The Puente Colgante, completed in 1852 and a symbol of modernity in the country, was the first steel suspension bridge in Asia and was owned by Ynchausti y Compania. When the Americans occupied the Philippines beginning in 1898 they identified the two major companies in the Philippines: Ynchausti y Compania and Tabacalera. Their controlling interests spanned sugar, abaca, liquor, shipping, merchant endeavors, banking and even insurance. The role call of companies they founded or owned reads: Tanduay Distillery, La Carlota Sugar Central, Rizal Cement, Bank of the Philippine Islands, YCO Paints, Ynchausti Shipping to name a few.
Jose Joaquin de Ynchausti, who married here Isabelle Marquesa de Viademonte, was the founder of Ynchausti y Compania in 1854. Before passing in 1889 in Manila he laid the foundation for the pre-eminent conglomerate of the age. He left three children: Rafael Celeste de Ynchausti, Joaquin Jose de Ynchausti and Clotilde Mercedes de Ynchausti. Clotilde would marry Arturo Vidal Saenz. Joaquin married Dona Ana Romero Llama Lopez and had three children: Anita, Isabel and Manuel Maria de Ynchausti. While Rafael would marry Maria de la Consolacion Rico Medina and have two children Maria Angelina de Ynchausti and Maria de la Consolacion de Ynchausti.
Under the stewardship of the Joaquin and Rafael Ynchausti y Compania would only increase their influence. During the latter part of the 19th century they were one of the few domestic companies that stood toe-to-toe with the foreign (British and American particularly) trading and sugar firms, in Manila and Iloilo alike. In the early part of the 20th century, this would be the case yet again. By the 1920s Ynchausti y Compania had offices in Shanghai, Hong Kong, San Francisco and New York.
After the early passing of Joaquin and Rafael, stewardship of the firm was passed to Manuel M de Ynchausti (son of Joaquin). He would eventually choose to sell certain assets of the firm to other partners in Ynchausti y Compania. This is why Elizalde y Compania was only formed in 1935. While vacationing in Europe, Manuel with his wife and eldest son Antonio, born in their ancestral home next to Malate Church, were caught by the Spanish Civil War, then the outbreak of World War II in Europe. On his attempted return to the Philippines, he was caught in New York by the bombing of Pearl Harbor. He would never to return to his homeland, the Philippines. When the War finally ended, he was too ill for the trip. He instead became instrumental in humanitarian works during WWII, helping support the resistance in France; while also supporting Basque refugees (especially children), the Basque government in exile, and preserving Basque culture. One of Manuel’s legacies in the Philippines was the voluntary disbursing of thousands of his family’s sugar land to the farmers in Negros in the 1920s.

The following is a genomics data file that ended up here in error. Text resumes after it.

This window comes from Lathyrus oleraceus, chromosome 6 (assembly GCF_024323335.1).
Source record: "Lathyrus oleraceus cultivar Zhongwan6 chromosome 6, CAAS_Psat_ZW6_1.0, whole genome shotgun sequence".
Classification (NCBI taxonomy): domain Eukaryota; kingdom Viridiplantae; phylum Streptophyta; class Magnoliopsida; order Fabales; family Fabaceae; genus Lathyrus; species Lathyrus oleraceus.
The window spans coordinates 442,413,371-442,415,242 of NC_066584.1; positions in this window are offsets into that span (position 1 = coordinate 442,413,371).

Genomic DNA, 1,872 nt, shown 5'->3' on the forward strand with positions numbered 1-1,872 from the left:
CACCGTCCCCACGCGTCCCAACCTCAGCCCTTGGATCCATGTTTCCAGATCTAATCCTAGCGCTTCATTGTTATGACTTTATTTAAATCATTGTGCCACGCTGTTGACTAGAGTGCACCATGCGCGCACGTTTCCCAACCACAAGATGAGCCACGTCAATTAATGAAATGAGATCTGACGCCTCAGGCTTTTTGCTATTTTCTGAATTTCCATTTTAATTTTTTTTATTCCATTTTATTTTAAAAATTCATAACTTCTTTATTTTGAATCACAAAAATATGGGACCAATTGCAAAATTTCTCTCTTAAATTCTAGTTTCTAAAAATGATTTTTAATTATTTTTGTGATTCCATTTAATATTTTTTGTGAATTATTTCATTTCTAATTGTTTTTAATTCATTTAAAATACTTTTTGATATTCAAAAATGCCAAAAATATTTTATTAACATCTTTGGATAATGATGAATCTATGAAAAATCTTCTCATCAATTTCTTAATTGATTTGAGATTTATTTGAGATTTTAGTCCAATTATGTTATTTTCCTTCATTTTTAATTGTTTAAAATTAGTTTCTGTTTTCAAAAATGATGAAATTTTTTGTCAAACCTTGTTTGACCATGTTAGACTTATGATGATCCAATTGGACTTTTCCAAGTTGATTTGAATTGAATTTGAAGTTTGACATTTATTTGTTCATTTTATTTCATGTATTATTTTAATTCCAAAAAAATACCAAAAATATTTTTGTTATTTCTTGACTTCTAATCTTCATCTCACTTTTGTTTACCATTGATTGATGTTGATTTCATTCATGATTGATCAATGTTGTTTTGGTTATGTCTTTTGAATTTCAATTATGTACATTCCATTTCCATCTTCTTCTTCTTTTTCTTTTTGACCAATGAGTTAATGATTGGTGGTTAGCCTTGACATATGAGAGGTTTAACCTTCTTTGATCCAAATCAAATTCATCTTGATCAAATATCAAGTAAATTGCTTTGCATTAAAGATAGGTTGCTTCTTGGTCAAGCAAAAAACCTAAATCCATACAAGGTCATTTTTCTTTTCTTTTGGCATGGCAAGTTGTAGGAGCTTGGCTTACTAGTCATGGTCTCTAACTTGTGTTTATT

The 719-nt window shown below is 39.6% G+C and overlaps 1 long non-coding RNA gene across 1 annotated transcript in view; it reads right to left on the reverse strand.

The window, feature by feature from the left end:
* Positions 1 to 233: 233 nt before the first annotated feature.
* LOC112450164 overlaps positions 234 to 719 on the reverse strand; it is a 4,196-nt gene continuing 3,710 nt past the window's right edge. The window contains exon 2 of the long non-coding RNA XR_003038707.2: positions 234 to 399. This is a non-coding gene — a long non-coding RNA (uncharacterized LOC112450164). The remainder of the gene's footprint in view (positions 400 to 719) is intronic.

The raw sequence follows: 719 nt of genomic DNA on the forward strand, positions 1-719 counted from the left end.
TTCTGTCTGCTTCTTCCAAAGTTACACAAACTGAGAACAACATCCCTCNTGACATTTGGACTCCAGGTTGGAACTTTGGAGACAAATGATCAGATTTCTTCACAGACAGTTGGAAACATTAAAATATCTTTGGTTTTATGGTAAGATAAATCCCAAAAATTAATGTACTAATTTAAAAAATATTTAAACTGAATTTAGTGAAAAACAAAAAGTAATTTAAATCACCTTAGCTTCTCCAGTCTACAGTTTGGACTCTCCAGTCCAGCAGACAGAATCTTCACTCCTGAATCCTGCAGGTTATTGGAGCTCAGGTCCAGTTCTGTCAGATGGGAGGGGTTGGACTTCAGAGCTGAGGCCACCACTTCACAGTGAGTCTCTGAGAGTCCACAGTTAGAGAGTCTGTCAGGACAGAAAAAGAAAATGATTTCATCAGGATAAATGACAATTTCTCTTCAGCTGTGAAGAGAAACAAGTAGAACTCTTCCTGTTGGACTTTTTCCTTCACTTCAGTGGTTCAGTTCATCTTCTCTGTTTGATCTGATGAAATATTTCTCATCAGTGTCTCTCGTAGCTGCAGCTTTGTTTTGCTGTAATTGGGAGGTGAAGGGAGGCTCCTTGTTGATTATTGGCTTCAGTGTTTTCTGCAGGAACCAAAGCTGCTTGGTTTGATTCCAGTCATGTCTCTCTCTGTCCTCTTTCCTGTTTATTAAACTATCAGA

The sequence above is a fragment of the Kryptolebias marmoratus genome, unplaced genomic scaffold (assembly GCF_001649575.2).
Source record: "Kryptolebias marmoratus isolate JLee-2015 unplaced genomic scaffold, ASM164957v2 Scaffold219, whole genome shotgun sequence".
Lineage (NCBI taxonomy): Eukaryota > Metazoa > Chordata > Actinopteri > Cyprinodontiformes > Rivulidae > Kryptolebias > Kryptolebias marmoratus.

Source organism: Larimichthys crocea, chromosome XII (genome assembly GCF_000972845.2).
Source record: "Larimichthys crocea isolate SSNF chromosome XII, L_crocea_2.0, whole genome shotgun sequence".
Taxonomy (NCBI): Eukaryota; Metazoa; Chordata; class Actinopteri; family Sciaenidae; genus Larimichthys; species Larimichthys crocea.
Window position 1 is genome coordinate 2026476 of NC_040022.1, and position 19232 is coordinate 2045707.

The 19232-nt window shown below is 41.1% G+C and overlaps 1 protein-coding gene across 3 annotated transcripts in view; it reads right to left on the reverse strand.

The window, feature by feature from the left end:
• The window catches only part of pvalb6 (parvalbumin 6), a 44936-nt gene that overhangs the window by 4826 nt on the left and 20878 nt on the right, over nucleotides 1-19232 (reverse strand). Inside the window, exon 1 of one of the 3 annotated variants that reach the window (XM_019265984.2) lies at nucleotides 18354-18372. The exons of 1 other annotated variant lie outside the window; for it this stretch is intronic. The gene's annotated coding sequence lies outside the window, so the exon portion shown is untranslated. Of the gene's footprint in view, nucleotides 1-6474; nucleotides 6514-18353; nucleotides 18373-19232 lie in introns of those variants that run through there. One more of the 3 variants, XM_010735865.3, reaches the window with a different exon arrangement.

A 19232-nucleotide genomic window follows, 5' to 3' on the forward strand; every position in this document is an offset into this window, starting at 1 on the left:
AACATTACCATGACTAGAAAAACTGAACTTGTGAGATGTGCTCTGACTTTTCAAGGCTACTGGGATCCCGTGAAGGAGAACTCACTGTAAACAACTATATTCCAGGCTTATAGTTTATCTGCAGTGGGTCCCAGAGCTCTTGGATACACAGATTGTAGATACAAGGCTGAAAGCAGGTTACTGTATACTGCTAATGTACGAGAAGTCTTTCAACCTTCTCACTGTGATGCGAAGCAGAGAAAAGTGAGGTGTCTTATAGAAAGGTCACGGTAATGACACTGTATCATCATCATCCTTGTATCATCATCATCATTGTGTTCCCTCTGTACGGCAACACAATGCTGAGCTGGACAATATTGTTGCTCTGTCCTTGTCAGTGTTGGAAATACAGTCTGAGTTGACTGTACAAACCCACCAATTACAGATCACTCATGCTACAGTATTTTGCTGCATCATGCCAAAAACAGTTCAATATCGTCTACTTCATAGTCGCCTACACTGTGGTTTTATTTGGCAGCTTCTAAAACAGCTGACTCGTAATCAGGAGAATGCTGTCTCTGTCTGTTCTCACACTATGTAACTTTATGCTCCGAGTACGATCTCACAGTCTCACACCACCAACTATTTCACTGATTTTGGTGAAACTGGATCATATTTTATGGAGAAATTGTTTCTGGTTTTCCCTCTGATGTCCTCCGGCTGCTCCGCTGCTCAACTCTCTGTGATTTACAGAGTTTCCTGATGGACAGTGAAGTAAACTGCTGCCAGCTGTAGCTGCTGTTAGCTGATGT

The two daughters of Rafael would figure prominently. Angelina married Joseph McMicking Sr, then a well-connected gentleman in Manila. Their son Jose Rafael McMicking Ynchausti, a Filipino through and through, would marry Mercedes Zobel y Roxas. That marriage would figure quite importantly in the development of Makati and Philippine business. It is well known that Joe McMicking was the driving force (financially and intellectually) behind the growth of Ayala y Cia from the 1950s onward. He and his wife, until passing, maintained a controlling interest in the companies. He also became well known in Europe; conceptualizing and developing Sotogrande in Spain, the first luxury community of its type. One of their lasting humanitarian legacies in the Philippines was the Filipinas Foundation, today known as the Ayala Foundation. The other daughter Maria de la Consolacion would marry Dr. Ignacio R Ortigas, one of the founders of Ortigas y Compania. Ortigas y Compania is the driving force behind the development of Greenhills.
The economic impact of the Ynchausti family becomes readily apparent when studying the family tree and history. They were an entrepreneurial clan that also balanced humanitarian considerations. Their humanitarian legacy, as much as the economic, is something well-worth remembering for this historic Filipino family.